I’m not sure if I can trust my boyfriend. Every now and then, I just feel like he may not be telling me the truth. Sometimes I catch him looking at other girls or flirting, although he says I’m being oversensitive. I don’t want to seem paranoid. I don’t think he would cheat, but how can I know if I can trust him?
Let me state my bias up front: I tend to counsel people to listen to their gut. You know your relationship better than anyone. If you feel as if there is deception, then I would encourage you to continue to explore the possibilities and to be very open with your boyfriend about the process. At the same time, sometimes our own histories get in the way and make us suspicious when our partner truly is being authentic and loyal. Have you been in a relationship in the past where trust was an issue? You may be bringing some of that “baggage” into this relationship. The challenge is to decipher which category your situation falls into, while remaining open to the possibility that maybe it’s a little of both.
The reality is, relationships are built on honesty and trust. Any relationship, with a friend, a professor, a boss, a therapist or a boyfriend, requires trust. The more intimate the relationship, the more trust is required. If there is deception, there is a break in the relationship. In order to keep the relationship healthy, you need to stop everything and work on the issue. This means talking about it, exploring your feelings, and giving your partner time to explore his feelings both on his own and with you.
Learning to be authentic
The real problem is that when you are with someone who you think may be lying, you are never sure what is real and what is not. It’s a great formula for anxiety, conflict and arguments. What should you do when you encounter deception?
First, there are people (at times including us) who lie out of fear of what will happen if they tell the truth. They may lie out of shame, guilt, fear of conflict or fear of losing the relationship. They may lie because they are insecure or feel inadequate. These types of liars may not have experienced a relationship where they feel safe enough to tell the truth. They are not evil people, but they haven’t learned how to be completely authentic either. If your boyfriend is in this category, you may choose to try to work on the issue together.
It will likely be a difficult road, and it will require a lot of individual growth on the part of your boyfriend, but with the help of a trusted clergy, mentor or therapist, you may be able to restore your relationship to the safe haven and secure base it’s meant to be. Remember that you cannot change your boyfriend, and working on the issue of lying must come before the relationship can move forward. There are many people and many relationships that do not require this type of work to simply be honest and real, so be sure to be clear about what you are signing up for.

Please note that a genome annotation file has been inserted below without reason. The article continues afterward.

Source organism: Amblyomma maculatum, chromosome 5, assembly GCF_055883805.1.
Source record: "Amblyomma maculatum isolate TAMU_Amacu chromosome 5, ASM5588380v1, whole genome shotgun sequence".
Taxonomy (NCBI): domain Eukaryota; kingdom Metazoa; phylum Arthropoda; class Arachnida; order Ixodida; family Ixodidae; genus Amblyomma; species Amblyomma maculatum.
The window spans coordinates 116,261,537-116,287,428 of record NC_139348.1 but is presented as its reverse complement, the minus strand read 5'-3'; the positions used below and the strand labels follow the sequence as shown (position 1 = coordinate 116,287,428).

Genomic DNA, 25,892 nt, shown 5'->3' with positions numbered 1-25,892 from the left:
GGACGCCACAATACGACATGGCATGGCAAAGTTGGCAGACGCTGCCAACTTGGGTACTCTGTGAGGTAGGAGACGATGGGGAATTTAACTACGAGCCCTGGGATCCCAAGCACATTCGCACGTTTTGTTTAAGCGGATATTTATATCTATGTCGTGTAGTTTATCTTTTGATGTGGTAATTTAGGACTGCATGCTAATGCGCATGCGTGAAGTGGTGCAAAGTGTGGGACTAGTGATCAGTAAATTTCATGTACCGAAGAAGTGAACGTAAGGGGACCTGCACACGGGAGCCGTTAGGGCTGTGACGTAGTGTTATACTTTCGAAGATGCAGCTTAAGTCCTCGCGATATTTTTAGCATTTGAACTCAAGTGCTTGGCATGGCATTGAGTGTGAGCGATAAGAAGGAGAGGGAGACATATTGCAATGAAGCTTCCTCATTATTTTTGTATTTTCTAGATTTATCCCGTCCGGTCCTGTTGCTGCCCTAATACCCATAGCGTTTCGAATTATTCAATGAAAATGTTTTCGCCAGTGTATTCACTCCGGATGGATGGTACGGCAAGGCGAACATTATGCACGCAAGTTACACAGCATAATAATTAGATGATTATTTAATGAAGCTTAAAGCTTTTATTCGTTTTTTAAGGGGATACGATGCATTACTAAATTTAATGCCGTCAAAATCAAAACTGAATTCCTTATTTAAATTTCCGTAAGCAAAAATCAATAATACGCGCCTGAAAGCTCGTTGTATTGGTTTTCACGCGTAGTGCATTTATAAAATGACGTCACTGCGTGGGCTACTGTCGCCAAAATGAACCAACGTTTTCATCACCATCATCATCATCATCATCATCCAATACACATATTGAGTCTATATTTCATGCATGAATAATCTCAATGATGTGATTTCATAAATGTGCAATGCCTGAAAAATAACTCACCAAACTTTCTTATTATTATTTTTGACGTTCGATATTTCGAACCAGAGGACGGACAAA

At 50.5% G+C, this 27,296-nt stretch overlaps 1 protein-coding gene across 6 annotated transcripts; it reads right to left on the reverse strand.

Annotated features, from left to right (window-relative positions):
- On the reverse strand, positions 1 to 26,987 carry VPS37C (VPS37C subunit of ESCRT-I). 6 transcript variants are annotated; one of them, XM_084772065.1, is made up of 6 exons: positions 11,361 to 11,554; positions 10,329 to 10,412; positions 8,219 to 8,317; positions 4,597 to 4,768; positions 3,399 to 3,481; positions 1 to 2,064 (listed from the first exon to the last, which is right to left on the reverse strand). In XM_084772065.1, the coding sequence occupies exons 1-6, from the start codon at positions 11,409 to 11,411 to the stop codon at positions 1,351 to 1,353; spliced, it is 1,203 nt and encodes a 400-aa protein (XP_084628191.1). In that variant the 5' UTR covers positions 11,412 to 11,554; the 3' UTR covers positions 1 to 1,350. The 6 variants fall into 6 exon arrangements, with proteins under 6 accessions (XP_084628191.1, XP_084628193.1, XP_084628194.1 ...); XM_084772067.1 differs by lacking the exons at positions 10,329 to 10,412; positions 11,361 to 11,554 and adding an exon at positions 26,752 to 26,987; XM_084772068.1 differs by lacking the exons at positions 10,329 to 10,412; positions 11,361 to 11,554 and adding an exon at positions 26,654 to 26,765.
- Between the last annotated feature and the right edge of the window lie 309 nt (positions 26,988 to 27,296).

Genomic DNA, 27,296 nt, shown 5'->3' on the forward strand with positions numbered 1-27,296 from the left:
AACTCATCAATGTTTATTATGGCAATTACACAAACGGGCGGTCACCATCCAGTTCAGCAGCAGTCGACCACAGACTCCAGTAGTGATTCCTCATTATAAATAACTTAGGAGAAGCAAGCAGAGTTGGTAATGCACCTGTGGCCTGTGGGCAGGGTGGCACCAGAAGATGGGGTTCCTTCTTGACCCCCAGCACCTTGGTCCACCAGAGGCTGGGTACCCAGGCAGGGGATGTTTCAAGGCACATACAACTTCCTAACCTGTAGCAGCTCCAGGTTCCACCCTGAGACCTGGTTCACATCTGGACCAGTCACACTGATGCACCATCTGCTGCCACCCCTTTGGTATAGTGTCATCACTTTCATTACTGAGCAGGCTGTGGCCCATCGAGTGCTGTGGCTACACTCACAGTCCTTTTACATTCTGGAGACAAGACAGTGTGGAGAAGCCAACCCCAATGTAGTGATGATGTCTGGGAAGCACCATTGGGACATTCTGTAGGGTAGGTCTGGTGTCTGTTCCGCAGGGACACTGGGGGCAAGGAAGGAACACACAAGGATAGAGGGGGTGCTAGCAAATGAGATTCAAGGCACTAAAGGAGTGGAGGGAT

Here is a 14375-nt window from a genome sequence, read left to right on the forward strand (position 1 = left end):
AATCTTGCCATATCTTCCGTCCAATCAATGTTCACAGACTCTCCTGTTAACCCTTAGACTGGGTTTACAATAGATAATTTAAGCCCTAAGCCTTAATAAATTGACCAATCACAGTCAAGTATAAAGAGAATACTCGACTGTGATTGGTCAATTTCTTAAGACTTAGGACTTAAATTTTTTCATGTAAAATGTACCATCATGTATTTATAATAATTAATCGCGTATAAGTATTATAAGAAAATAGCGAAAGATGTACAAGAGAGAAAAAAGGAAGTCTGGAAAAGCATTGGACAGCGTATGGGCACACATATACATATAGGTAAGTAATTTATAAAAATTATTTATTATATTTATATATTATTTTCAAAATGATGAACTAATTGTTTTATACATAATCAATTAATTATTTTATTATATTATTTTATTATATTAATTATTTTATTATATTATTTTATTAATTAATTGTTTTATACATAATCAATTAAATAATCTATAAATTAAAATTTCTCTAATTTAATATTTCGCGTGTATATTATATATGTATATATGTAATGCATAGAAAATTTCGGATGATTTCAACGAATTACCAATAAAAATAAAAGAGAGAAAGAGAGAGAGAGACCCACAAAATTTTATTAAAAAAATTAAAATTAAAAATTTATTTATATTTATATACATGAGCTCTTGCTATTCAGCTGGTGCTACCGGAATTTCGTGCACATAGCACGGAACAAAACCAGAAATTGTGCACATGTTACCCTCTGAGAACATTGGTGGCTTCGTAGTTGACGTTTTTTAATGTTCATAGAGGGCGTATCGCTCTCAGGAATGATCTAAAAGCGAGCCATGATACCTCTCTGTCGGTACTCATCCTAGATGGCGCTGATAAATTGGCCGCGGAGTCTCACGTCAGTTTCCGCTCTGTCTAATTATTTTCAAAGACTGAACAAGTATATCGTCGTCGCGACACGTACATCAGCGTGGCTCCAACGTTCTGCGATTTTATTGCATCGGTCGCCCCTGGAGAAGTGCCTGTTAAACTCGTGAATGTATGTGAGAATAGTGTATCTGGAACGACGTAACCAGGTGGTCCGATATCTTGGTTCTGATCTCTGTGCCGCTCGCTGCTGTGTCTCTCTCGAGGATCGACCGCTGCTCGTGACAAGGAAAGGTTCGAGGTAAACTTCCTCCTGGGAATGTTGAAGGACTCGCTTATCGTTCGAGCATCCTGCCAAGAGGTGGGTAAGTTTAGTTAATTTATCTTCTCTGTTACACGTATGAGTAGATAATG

The second type of liar is the one who is completely aware and manipulative about his or her lies. They lie to purposefully deceive others, simply because they put their own wants in front of anyone else’s. If they want to date two or more people, they lie to do it. If they want to appear to be someone they are not, they lie to do it. If they know you want to date someone who is a Christian, they will pretend to be a Christian just to get you roped into the relationship.
They do not respect the truth. They do not care about the truth. They will lie to get prestige, affection, sex or even money. Run as quickly as you can from this type of liar. In the other direction. Far away.
Being honest with yourself
How can you know the difference? Although lying about thoughts or feelings is not an instant relationship breaker, if you see a pattern and you are constantly talking about what is real and what is not, then you may not be able to restore the relationship. Start by making truthfulness the absolute foundation of being together. If your partner cannot be consistently honest with you, even about his failings, you likely cannot have the relationship you want with him. If your partner is not clear about his feelings, behavior or other important facts, demand it. If you need to ask questions or somehow investigate what is the truth, do it. Once you have confronted the deception, listen to your boyfriend’s response and look to see if he takes ownership and expresses remorse. Talk about why he lied. If he’s willing to stop lying, then make sure you give any promise to “do better next time” enough time. Just hearing “I’m sorry” may not be enough, you want to see and experience real change.
How do you avoid getting involved, or getting more deeply involved, in a relationship with someone who is not telling the truth? The best antidote is for you to be completely honest. Stop lying, even if it is out of fear or embarrassment. Don’t lie about any aspect of yourself — your likes or dislikes, how you feel, how you react to situations. Make sure your foundation is solid, in the truth of who you are. Not sure what that means? Ask others if they can completely trust you. Slow down and take the time to listen to that little voice that is telling you that you are not being totally real. Ask God to help by coming into your heart and opening your eyes to areas where you may be deceiving yourself. Remember, to see others clearly, you have to get the log out of your own eye first.